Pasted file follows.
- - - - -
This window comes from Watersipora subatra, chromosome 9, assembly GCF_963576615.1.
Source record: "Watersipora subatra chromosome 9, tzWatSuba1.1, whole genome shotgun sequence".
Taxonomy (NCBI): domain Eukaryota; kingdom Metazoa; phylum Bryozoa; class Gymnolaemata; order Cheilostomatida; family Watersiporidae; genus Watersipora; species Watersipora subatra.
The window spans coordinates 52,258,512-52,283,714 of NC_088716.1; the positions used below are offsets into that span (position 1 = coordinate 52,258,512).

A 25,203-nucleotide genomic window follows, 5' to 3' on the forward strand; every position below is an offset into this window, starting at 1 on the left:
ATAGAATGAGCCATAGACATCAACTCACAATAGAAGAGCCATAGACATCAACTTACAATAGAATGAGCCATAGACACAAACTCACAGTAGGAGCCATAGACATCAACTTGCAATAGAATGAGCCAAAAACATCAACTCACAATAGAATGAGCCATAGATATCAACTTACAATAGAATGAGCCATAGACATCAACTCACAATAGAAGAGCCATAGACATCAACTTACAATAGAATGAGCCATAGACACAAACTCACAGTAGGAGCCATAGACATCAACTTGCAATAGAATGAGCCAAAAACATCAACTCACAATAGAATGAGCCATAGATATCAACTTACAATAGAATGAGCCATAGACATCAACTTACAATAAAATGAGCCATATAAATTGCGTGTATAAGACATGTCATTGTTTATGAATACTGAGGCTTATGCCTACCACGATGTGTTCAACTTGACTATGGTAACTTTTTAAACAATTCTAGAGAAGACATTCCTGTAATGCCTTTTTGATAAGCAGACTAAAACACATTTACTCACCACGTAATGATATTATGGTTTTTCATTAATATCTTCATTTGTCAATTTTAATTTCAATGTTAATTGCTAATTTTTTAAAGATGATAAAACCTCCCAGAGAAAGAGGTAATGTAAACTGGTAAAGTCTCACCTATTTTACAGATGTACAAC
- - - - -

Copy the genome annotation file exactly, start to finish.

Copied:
This window comes from Watersipora subatra, chromosome 9, assembly GCF_963576615.1.
Source record: "Watersipora subatra chromosome 9, tzWatSuba1.1, whole genome shotgun sequence".
Taxonomy (NCBI): domain Eukaryota; kingdom Metazoa; phylum Bryozoa; class Gymnolaemata; order Cheilostomatida; family Watersiporidae; genus Watersipora; species Watersipora subatra.
The window spans coordinates 52,258,512-52,283,714 of NC_088716.1; the positions used below are offsets into that span (position 1 = coordinate 52,258,512).

A 25,203-nucleotide genomic window follows, 5' to 3' on the forward strand; every position below is an offset into this window, starting at 1 on the left:
ATAGAATGAGCCATAGACATCAACTCACAATAGAAGAGCCATAGACATCAACTTACAATAGAATGAGCCATAGACACAAACTCACAGTAGGAGCCATAGACATCAACTTGCAATAGAATGAGCCAAAAACATCAACTCACAATAGAATGAGCCATAGATATCAACTTACAATAGAATGAGCCATAGACATCAACTCACAATAGAAGAGCCATAGACATCAACTTACAATAGAATGAGCCATAGACACAAACTCACAGTAGGAGCCATAGACATCAACTTGCAATAGAATGAGCCAAAAACATCAACTCACAATAGAATGAGCCATAGATATCAACTTACAATAGAATGAGCCATAGACATCAACTTACAATAAAATGAGCCATATAAATTGCGTGTATAAGACATGTCATTGTTTATGAATACTGAGGCTTATGCCTACCACGATGTGTTCAACTTGACTATGGTAACTTTTTAAACAATTCTAGAGAAGACATTCCTGTAATGCCTTTTTGATAAGCAGACTAAAACACATTTACTCACCACGTAATGATATTATGGTTTTTCATTAATATCTTCATTTGTCAATTTTAATTTCAATGTTAATTGCTAATTTTTTAAAGATGATAAAACCTCCCAGAGAAAGAGGTAATGTAAACTGGTAAAGTCTCACCTATTTTACAGATGTACAAC